Faith and Medicine
Tony Cooke

Faith and MedicineQuestion: I was diagnosed with a certain disease and have been taking medicine for that condition. I have recently been learning about divine healing. I am very excited about what I am hearing, and I am trusting God for my healing. My question has to do with the medicine I am taking. Should I discontinue my medication as an act of faith? Is taking medicine a contradiction to my faith? I am a little bit confused as to what I should do along these lines.

Answer: The questions you present are very good ones. Many people have had questions and experienced confusion about these very same issues. It seems that no matter what subject is being discussed, people tend to go to one extreme or another. It is like a driver who has trouble keeping his car out of the ditches on either side of the road.

On the subject of faith and medicine, some people teach that God no longer heals, or if he does, it is very rare. They state that the age of miracles has passed away. Others go to the opposite extreme and state that not only does God still heal, but that it is a sin for a Christian to use doctors or take medicine in pursuit of healing.

The problem with the first teaching is obvious. It overlooks the Bible truth that Jesus Christ is the same yesterday, today, and forever (Hebrews 13:8). The Bible does not teach that God’s power was only relegated to a certain time in history. We serve the same Jesus who lived and healed nearly 2,000 years ago. We have the same Holy Spirit who anointed Him to do the wonderful works he did. The compassion and mercy of God have not changed, and neither has his Word.

The danger of the second extreme is also clear. Much harm has been brought to people, and much reproach has been brought to the Body of Christ by individuals who have preached against doctors and against the use of medicine by Christians. Media sources have been replete over the years with articles of how people have suffered and even died needlessly because of this type of approach.

In some tragic cases, parents have withheld medical help from their children on religious grounds. Beyond the public spectacle, needless pain and deaths have occurred. Many people have also suffered emotionally and spiritually because of the guilt, shame, and condemnation heaped upon them by those who propagate this erroneous ideology.

It is unfortunate that some people have chosen to pit medicine against faith as though they were somehow adversarial. I believe these two forces should be seen as complementary, not as contradictory. After all, both your faith and the doctor are aiming at the same goal—your healing and wholeness. My persuasion is that medicine and faith can be integrated and complementary. They do not need to be adversarial toward or isolated from one another.

Please consider the following as you seek to resolve this issue in your own thinking:

  1. In Luke 10:30-37, Jesus related a story about a man we call “The Good Samaritan.” In this story, the Samaritan man came across an individual who had been beaten badly and was seriously injured. He treated the man’s injuries with oil and wine (the best medicines he had access to in that day) and bandaged his wounds. Further, he made sure the man had time to recuperate and recover from his injuries. Jesus commended that man for his merciful actions, and said that his was an example worth emulating. Apparently Jesus was not against the use of medicine when it was necessary.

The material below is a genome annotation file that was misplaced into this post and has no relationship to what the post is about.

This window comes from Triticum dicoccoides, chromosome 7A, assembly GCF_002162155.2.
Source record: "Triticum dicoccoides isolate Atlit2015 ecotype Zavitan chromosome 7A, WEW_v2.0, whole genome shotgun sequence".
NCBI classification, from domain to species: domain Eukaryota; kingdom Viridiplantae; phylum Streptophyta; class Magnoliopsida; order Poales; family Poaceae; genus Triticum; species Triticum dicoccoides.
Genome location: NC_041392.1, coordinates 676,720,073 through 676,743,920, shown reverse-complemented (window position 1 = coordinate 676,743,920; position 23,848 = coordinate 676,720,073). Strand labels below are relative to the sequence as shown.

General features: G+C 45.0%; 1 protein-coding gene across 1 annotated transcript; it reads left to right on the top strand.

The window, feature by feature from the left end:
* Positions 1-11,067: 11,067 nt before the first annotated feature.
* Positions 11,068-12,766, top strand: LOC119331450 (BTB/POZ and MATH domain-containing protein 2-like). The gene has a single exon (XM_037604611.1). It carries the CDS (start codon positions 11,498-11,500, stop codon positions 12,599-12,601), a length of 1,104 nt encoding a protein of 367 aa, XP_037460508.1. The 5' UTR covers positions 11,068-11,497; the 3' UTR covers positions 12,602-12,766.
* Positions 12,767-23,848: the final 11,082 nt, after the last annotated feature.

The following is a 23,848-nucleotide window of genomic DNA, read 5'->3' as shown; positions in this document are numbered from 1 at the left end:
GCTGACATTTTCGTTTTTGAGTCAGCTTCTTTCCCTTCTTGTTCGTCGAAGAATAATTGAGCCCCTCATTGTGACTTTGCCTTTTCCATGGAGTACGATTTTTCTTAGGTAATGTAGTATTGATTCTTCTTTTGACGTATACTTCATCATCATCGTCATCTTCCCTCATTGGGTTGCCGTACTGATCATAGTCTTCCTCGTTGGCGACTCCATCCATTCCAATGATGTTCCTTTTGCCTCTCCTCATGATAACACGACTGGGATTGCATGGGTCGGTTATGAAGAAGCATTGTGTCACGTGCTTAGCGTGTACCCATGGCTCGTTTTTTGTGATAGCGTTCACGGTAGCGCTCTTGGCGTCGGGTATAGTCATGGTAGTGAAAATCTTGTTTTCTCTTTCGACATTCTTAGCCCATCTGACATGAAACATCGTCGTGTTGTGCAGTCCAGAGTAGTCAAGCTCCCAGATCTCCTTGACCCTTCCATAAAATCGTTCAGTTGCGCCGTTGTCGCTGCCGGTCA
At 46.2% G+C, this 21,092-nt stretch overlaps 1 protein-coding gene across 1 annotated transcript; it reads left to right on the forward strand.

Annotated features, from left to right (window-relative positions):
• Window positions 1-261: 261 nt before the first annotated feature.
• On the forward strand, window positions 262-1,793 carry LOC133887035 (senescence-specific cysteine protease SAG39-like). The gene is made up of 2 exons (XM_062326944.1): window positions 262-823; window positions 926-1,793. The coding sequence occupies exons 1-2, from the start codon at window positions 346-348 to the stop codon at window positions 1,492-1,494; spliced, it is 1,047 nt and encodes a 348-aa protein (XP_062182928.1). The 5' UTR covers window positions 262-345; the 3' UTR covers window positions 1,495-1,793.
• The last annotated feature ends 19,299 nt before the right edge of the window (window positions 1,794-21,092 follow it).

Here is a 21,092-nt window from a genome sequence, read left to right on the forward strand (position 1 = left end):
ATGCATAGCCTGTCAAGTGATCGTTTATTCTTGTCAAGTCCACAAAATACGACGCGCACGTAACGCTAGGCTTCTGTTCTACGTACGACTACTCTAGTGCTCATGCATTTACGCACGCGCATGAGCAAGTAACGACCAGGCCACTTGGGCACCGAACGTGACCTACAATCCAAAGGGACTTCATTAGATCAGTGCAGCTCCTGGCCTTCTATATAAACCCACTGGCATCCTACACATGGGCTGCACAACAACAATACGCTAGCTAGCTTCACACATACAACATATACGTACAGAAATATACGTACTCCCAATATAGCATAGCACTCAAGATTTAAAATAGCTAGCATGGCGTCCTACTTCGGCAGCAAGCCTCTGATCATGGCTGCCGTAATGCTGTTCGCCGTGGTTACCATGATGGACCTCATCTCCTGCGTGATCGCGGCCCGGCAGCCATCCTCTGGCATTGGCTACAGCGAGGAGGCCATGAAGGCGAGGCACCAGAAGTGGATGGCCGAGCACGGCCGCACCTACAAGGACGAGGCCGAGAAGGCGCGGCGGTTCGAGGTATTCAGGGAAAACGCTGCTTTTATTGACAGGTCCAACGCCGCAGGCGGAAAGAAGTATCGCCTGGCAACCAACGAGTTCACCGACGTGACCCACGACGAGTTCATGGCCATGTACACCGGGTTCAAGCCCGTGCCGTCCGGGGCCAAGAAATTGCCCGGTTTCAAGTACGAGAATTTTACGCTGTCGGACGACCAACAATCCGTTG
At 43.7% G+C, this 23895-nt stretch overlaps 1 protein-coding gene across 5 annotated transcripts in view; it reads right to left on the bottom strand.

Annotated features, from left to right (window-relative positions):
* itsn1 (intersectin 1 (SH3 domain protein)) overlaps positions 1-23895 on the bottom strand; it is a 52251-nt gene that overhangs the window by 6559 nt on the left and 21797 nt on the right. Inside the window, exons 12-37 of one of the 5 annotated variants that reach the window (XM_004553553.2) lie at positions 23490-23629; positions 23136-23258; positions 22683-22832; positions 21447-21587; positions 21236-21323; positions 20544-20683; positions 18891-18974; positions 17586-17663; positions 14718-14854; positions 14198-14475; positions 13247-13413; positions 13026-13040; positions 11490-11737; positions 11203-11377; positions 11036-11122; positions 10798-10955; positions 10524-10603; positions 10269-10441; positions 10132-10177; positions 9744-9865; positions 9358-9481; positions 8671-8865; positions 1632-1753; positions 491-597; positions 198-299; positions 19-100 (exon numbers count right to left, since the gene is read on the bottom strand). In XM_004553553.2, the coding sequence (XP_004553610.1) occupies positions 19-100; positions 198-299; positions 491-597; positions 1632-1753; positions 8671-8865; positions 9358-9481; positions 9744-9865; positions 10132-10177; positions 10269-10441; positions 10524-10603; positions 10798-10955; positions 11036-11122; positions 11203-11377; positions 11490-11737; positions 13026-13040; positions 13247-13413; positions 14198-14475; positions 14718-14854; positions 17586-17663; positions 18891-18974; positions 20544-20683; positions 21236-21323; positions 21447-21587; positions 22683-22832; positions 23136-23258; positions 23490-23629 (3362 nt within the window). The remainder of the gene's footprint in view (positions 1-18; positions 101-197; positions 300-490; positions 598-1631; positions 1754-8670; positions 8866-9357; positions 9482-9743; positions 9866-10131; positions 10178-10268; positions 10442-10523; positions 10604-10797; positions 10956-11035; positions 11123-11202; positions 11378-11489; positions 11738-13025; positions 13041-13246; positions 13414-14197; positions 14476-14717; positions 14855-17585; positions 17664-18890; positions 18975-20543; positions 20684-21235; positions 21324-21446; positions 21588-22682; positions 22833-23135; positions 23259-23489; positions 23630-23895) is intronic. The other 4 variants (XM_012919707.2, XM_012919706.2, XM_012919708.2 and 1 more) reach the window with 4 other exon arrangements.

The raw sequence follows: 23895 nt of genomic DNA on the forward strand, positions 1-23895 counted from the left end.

2. Luke was a physician, who traveled extensively with Paul, wrote the gospel bearing his name, along with the book of Acts. As a matter of fact, Paul called Luke “the beloved physician” (Colossians 4:14). As much abuse as Paul went through (whippings, beatings, imprisonments, etc.), I think it is reasonable to assume that Luke would have often dressed Paul’s wounds, applied ointments and bandages, etc. Perhaps this is why Paul called him a “beloved” physician.
  3. Proverbs 3:27 says, “Do not withhold good from those to whom it is due, when it is in the power of your hand to do so.” There are times when we have something at our disposal that is good and helpful. The Bible tells us that in such cases, we should not withhold it from the person in need. Would the principle conveyed in this Scripture apply when a parent has access to medicine that will help an ailing child? I think so.
  4. In the Septuagint (the Greek translation of the Hebrew Scriptures) of Proverbs 18:9, we read: “He who does not use his endeavors to heal himself is brother to him who commits suicide.” This is a powerful verse! In this, we see that God expects us to do what we can do to help ourselves. If you accidentally put your hand on a hot stove, you will instinctively and quickly pull your hand away. Why? When God designed us as human beings, he built instincts within that intuitively cause us to do whatever we can to protect ourselves and keep ourselves safe. A person would have to override his God-given instincts to not do what he could to help himself.